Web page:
Christchurch’s Earthquake Nightmare continues…

There is much to do in Christchurch, but there is also much to do to ready ourselves properly, effectively and efficiently now, to ensure that the problems of Christchurch never again be the problems that any other New Zealanders needlessly has to endure.
The changes suggested need political intervention and a will from politicians to “do the right thing” for ordinary New Zealanders. Ask Your local Politician what they intend to do to fix this problem.
– Kevin Seque

Political Intervention is Needed to “do the right thing” for New Zealanders

KSL Audit Limited an Insurance advocacy firm in Christchurch that has been involved in the settlement of in excess of 300 claims, has developed this 18-minute video with the purpose of ensuring that such a nightmare never happens again, to anyone, anywhere in New Zealand.
The video highlights what has happened, why it has happened and how it can be averted in the future.

KSL Audit’s goal is to create awareness of the issues homeowners have endured at the hands of:

  • An incompetent and ill prepared EQC.
  • An opportunistic Insurance industry management and staff being paid incentives to understate claims settlements.
  • Incompetent and inaccurate assessment processes.
  • Inappropriate and non-consented repairs.
  • Government developed MBIE sub standard repair guidelines.
  • Insensitive and ineffective politicians.
  • An inappropriate dispute resolution process.

This tragedy has unfolded before politicians’ eyes, yet still, they remain “blinded” to the plight of many Canterbury homeowners 7 years on.
As at 30 June 2017 EQC had reported in excess of 5,500 unresolved defective repairs and media reports indicate this figure closer to 13,500, the truth will be revealed over time.


To ensure that Christchurch’s pain is never experienced by any other New Zealander.


  • The Insurance Industry must be Government Regulated. “Self-regulation has failed”.
  • Independent loss adjusters who are required to be members of a professional body which have a code of conduct must be appointed to assess all future claims.
  • The Insurance policy wording must be clear and concise. No ambiguity. A clearly defined standard of repair is to be issued to Loss Adjuster and all reports must meet the policy standard of repair.
  • There should be a 2-year maximum deadline on finalising the settlement of all claims or Insurers to face significant financial penalties.


  • EQC must be overhauled.
  • EQC management needs to ensure that only qualified, trained personnel with an ongoing staff development program are retained.
  • Apportionment and exacerbation must be properly explained and understood by staff and the public.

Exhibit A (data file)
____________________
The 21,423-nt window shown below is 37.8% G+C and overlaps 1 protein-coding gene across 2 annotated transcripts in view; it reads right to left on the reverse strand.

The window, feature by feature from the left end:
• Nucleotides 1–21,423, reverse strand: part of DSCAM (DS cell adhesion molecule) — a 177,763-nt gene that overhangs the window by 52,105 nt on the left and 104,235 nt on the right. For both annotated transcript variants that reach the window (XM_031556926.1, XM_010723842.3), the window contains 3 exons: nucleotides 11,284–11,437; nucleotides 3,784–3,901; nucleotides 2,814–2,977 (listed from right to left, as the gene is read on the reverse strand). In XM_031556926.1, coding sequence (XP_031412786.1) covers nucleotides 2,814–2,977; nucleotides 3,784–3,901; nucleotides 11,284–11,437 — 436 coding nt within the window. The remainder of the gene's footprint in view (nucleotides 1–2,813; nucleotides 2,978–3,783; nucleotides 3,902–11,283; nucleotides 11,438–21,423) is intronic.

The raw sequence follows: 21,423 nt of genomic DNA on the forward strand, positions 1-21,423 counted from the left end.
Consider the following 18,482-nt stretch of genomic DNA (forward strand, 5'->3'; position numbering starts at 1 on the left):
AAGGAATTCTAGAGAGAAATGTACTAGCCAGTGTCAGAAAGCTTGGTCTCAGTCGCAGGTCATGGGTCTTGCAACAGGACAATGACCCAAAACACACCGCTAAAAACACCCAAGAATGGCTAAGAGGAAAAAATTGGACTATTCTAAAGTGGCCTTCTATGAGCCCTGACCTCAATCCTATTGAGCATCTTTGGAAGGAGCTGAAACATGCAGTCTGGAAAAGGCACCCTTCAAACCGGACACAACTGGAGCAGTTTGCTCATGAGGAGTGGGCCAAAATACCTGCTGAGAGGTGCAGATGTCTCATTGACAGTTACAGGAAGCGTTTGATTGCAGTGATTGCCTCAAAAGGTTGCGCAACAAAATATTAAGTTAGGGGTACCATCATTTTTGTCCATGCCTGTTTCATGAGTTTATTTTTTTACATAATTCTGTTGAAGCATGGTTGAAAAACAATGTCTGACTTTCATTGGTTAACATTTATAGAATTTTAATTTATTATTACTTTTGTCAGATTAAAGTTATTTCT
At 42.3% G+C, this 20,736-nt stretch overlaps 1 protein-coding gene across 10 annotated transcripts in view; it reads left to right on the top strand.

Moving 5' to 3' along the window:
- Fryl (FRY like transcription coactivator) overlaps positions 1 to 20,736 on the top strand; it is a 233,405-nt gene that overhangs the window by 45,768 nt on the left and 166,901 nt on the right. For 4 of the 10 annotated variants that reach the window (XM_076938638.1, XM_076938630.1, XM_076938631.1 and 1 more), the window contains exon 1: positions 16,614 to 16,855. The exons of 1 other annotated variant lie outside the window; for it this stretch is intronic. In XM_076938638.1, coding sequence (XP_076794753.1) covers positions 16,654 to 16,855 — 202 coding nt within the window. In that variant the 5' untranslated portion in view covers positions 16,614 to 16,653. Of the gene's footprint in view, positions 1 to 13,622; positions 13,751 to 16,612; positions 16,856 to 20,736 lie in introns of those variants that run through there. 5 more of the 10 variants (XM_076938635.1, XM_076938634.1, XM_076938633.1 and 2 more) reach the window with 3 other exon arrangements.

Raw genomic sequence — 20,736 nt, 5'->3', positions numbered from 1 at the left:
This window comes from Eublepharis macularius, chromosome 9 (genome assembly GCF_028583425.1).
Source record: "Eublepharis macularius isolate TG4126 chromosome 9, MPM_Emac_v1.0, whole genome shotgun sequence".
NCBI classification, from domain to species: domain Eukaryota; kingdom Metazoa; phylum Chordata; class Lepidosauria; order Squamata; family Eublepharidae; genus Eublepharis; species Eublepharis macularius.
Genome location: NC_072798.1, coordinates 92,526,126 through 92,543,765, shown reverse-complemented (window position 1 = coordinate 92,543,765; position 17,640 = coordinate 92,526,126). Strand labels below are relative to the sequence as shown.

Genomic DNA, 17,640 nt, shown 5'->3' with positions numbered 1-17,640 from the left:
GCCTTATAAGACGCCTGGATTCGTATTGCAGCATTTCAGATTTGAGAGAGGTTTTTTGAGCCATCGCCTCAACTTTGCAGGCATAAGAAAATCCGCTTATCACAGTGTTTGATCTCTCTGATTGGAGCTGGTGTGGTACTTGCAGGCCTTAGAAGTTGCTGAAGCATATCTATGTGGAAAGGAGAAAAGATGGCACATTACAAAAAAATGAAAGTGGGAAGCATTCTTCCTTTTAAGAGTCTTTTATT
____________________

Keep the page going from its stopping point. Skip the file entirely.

• All Insurance staff must be qualified and trained and possess a thorough understanding of the Earthquake Commission Act, the insurance policy requirements and obligations, and to act in good faith within the terms of the Fair Insurance code.
  • For those employees tasked with managing the reinstatement of houses, they need, not only to possess the knowledge of the EQC Act and the policy but must also have a sound understanding of the building code, local authority requirements and be skilled in the process of comparative costing.
  • Within the policy, the Insurer must provide the letter of instruction and standard of repair the engineer will be required to respond to, in plain language.

Initial Response

  • A comprehensive first responders protocol needs to be developed by the loss adjusting community.
  • The protocol will appoint “triage” teams, that incorporate all aspects of construction including a panel of “vetted” CPeng registered engineers, building surveyors and LBP’s, Quantity surveyors, Topographical surveyors, Geotechnical Engineers etc.

Consented repairs and the LIM

  • Within the reinstatement process, it is mandated that the local issuing authority, eg Christchurch City Council, insist that all repairs be notified and entered on the LIM to protect future property purchasers.
  • Insurance settlements concluded on the basis of “total loss” and “uneconomic to repair” declarations must be recorded on the LIM.

Disputes resolution process

  • A specialist tribunal to be established for disaster claims.
  • There is a need to establish a more effective and robust disputes resolution process that is appropriately resourced to deal with major single adverse events such as the Christchurch earthquake sequence.
  • The existing Ombudsmen’s Office is not sufficiently resourced nor appropriate to deal with the very specific technical and legal issues of a natural disaster.
  • The Commerce Commission must be appropriately resourced to investigate complaints with urgency.


  • With a 2-year “time bound” settlement process, Insurers should not be able to rely on the Limitations Act as a defence to meeting their claims obligations.
  • The current Limitations period should be extended to 4/9/2020 for all current claims.